Bad news from the high seas: the Ocean Cleanup’s 600-meter-long floating tube, which was supposed to catch plastic whilst somehow surviving the relentless forces of the ocean, has done neither. In November, the organization—which has raised $40 million from donors and companies—announced that the thing wasn’t really catching plastic, and last week it said the giant tube had snapped in two. It’s now being towed to Hawaii for repairs and upgrades.
To many ocean scientists, this isn’t in the least bit surprising. As we’ve reported, researchers have been warning that first of all, the sea will easily demolish a 600-meter-long plastic tube. Two, the device could imperil sea life. Three, it wouldn’t make a dent in the ocean plastic problem anyway, given that only a fraction of the trash is floating at the surface. And four, even if Ocean Cleanup’s plan did somehow work, this isn’t the way to go about fixing the mess we’ve unleashed on the seas.
Debbie Downers, I know. But what is the right way to cleanse our oceans of the plastic menace? Oceanographer Kim Martini, who has studied Ocean Cleanup’s campaign, has some ideas. (Ocean Cleanup declined to comment for this story.)
The original idea behind the Ocean Cleanup device was for the giant U-shaped tube to float in the Pacific Ocean, where it would slowly accumulate plastic. Once the U filled up, a support vessel would come and scoop up the trash and haul it back to shore.
But early in the tube’s deployment, engineers realized that the plastic wasn’t staying in the U. “One hypothesis,” wrote Boyan Slat, the project’s founder, in a Nov. 20 blog post, “is that the force of the wind against the system might be making both extreme ends of the floater pipe oscillate (like the fin of a fish), which may lead to a motion force against the wind direction. This motion counteracts the force of the wind, and, therefore, slows down the system.”
Or the issue could be that small pieces of plastic simply travel faster than a 600-meter-long tube. “They’re trying to use something large like that,” says Martini, “that’s propelled by the waves, the current, and the wind, to capture something that typically moves faster than the current. And so I think they just kind of have a really fundamental misunderstanding of how marine debris moves in the ocean.”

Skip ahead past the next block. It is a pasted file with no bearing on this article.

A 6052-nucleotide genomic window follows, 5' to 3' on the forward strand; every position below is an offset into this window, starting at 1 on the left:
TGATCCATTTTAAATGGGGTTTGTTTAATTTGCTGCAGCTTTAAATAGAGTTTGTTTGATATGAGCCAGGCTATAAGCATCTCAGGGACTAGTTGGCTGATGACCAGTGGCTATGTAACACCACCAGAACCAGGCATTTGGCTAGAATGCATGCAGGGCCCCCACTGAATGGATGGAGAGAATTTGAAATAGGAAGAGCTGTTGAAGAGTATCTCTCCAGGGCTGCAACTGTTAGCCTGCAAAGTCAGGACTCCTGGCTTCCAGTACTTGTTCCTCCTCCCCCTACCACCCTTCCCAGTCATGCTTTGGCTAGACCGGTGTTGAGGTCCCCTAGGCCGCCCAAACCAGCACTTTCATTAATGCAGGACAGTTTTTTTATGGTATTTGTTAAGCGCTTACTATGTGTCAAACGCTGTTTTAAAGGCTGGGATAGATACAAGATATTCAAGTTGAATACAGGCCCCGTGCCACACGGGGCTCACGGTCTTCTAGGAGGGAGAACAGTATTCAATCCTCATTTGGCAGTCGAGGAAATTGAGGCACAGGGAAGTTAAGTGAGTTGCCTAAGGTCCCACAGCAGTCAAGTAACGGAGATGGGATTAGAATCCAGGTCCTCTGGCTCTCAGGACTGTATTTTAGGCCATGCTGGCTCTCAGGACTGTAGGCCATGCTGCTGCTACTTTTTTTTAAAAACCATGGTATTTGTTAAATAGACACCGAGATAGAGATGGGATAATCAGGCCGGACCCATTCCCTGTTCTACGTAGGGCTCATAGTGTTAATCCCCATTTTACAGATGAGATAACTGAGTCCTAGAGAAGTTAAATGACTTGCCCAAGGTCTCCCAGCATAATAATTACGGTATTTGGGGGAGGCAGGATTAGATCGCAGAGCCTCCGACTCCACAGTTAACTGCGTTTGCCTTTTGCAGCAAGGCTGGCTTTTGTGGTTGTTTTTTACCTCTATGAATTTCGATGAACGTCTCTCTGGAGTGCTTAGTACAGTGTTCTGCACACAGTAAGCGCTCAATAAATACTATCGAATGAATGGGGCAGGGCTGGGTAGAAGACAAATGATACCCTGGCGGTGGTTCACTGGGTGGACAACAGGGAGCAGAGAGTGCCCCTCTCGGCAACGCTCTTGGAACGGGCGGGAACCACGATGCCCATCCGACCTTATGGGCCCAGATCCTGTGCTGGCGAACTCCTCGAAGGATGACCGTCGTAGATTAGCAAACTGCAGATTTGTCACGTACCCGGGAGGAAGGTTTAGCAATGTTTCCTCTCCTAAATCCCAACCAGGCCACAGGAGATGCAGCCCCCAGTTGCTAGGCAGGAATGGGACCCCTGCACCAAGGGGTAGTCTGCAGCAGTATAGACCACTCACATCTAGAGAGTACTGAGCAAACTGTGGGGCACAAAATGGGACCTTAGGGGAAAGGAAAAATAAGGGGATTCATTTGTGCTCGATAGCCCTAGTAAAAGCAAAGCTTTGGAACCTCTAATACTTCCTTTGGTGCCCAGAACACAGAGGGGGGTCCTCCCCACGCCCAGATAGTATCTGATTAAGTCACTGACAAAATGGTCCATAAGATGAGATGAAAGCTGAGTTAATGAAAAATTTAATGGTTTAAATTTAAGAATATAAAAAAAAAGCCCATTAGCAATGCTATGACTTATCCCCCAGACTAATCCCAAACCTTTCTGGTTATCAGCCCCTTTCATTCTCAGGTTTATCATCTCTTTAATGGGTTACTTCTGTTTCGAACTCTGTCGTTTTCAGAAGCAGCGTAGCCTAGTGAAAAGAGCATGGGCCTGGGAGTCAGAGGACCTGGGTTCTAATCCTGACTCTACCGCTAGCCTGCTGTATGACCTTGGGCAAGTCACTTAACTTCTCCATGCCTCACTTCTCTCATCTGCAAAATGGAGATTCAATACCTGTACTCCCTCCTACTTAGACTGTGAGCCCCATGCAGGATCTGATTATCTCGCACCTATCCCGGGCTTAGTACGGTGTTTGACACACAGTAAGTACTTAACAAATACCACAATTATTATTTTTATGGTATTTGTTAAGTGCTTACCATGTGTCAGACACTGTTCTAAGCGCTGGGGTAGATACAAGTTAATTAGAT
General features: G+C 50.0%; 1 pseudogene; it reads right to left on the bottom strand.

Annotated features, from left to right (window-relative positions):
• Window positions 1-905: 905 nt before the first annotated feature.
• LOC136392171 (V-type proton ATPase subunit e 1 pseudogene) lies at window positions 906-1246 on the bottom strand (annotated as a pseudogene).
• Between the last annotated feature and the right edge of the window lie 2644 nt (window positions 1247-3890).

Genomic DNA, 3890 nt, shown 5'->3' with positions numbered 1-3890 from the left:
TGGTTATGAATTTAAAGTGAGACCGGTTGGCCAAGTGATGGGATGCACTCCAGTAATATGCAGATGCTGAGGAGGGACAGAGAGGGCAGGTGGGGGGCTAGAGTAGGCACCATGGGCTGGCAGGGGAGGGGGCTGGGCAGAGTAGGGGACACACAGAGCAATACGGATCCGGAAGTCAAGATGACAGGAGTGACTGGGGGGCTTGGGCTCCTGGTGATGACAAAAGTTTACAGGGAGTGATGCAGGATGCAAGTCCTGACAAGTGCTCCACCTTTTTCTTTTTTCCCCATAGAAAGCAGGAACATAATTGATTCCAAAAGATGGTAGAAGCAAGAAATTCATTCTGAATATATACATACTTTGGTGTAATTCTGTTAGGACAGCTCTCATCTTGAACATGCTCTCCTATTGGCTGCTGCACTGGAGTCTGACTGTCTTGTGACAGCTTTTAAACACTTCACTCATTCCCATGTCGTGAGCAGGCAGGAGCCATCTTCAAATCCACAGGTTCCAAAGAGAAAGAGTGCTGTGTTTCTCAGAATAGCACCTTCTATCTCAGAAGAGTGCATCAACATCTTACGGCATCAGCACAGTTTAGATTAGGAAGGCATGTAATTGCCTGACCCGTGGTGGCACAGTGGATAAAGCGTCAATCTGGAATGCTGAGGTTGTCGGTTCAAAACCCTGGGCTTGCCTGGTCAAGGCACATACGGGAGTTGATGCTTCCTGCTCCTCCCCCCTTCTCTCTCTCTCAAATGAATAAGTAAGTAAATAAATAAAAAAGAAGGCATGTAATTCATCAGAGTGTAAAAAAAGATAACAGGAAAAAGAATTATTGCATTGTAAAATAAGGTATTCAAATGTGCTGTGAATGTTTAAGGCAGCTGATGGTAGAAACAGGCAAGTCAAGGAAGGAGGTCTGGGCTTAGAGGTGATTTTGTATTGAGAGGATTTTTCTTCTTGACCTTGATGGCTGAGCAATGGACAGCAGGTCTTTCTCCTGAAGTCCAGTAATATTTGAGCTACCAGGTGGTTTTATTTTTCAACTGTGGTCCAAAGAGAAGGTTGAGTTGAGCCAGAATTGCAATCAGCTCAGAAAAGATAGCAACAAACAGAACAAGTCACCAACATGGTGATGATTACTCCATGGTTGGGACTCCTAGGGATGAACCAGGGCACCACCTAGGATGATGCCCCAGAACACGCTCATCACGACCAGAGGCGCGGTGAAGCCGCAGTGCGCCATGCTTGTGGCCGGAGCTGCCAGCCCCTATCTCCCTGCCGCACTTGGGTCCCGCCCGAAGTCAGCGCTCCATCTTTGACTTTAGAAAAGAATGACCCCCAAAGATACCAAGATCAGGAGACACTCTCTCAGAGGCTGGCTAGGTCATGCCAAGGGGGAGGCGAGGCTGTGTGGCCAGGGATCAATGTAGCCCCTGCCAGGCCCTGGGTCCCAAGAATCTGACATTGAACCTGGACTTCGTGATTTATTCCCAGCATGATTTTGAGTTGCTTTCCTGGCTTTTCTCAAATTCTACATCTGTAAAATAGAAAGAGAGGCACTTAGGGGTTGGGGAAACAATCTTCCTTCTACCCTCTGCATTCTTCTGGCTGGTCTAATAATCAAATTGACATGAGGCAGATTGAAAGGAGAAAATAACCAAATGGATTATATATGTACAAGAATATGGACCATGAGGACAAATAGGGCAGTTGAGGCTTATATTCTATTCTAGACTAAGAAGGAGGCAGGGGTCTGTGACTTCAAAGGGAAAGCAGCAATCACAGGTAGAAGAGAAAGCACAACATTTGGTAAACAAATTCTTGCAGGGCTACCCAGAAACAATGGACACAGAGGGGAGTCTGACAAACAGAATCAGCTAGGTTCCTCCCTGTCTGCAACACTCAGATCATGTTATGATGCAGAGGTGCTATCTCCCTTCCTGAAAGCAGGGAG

On New Year’s Eve, Slat posted another, rather more serious message: An 18-meter-long section at the end of the U had snapped off. Not because a massive storm tore through and mangled the device, but because of wear and tear.
“The ocean is a big, mean place,” says Martini. “It sounds like it suffered material fatigue from repeated movement which is something that, you know, happens on the ocean. It’s not really that surprising.”
Engineering aside, Martini says that even if Ocean Cleanup’s device worked, it’d only reach a fraction of the plastic in the water column. After all, it dangled a screen that only reached 3 meters deep at its lengthiest. Researchers are still trying to parse exactly where in the ocean the plastic is hiding, but it’s clear that much of it—tiny, less bouyant pieces in particular—swirls deeper in the water column. And a lot of it just sinks to the ocean floor. “Most of the plastic isn’t actually at the surface, so this is not an effective way to do it,” says Martini.
So what, then, would be an effective way? Well, uh, there isn’t one, otherwise scientists would have deployed it on a wide scale by now. Ocean plastic is an insanely difficult problem in part because of the potential for collateral damage. You could deploy giant nets in the Great Pacific Garbage Patch, sure, but you’d bring up hordes of ocean life along with the trash.
This was a major concern with Ocean Cleanup as well. “They said they did an environmental impact assessment, but they really kind of glossed over the effect that something big like this would have on phytoplankton communities and smaller fish,” says Martini. “It could actually do more harm than good.”
Alright, so we’re screwed, right? If we can’t engineer our way out of this problem, what’s left to do?
Keeping the plastic out of the ocean in the first place. Which was always an issue with Ocean Cleanup: You can spend millions of dollars to pull plastic out of the sea, but humans are just going to put it all right back. The plastic problem demands behavioral change.
“I think waste management and legislation are really our next two big steps for this,” says Martini. “Admittedly, legislation isn’t as sexy as a giant floating boom, I know that. But waste management is an effective solution.” Stricter recycling laws the world over, for instance.
“We’re going to have to use less plastic or figure out alternatives to it,” Martini adds. “Plastic is cheap, so it’s going to be hard.”
In the meantime, there is one effective engineering solution to the prevention problem: Mr. Trash Wheel and Professor Trash Wheel. The Waterfront Partnership of Baltimore has deployed two current-powered trash wheels (complete with giant eyeballs) that lift garbage out of the water—before it drifts out of reach—and dump it into barges. So far, they’ve kept 1,000 tons of trash from reaching the ocean.
A relatively tiny amount compared to the millions upon millions of tons of plastic that drift into the oceans every year, sure. But until someone invents a magical plastic magnet we can drag through every square mile of ocean to clean up the mess, we have to get better at keeping trash out of the sea. The $40 million that’s gone to Ocean Cleanup, after all, could have gone a long way back on land.
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